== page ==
Across the road from those last four residents, a marsh has been slowly converting into open water, standing under the foundations of some of the old properties. The water is coming ever closer to the jewel of the fading town: a white clapboard sanctuary called New Revived United Methodist Church, its adjacent cemetery filled with names that everyone around here knows — Wilson, Wheatley, Ellis, Cornish. It is an almost ghost town next to a ghost forest, where salt marsh has encroached and killed many of the trees.

“This is all the past I’ve had, because I’ve been here all of my time. If we lost that [cemetery], it would take away a part of me,” said Doris, who is descended from both the Wilson and Wheatley families. “If something isn’t done, there won’t be any more chance here. But we don’t have the money, and we can’t seem to get the help.”

Despite heat and mosquitoes, Luther Cornish mows his lawn several times a week in the summer to keep the drainage area clear.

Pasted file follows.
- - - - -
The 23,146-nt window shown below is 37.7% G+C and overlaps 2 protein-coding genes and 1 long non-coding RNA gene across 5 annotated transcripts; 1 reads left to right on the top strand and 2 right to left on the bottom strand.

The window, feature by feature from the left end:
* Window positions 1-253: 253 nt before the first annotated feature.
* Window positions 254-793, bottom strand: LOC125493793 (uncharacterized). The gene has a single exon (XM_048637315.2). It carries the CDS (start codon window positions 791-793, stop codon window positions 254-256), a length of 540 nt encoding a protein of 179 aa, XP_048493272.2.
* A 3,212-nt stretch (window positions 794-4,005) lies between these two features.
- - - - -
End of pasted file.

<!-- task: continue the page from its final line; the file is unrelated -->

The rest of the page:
Maps show Smithville’s location and nearby lands. Taylors Island and Upper Hooper Island are still solid communities; residents abandoned Wroten Island decades ago for higher ground in Dorchester County.
Despite heat and mosquitoes, Luther Cornish (above) mows his lawn several times a week in the summer to keep the drainage area clear. Maps show Smithville’s location and nearby lands. Taylors Island and Upper Hooper Island are still solid communities; residents abandoned Wroten Island decades ago for higher ground in Dorchester County. Photo, Rona Kobell; maps, Nicole Lehming (base maps by vectorstock.com and Dorchester County Department of Transportation)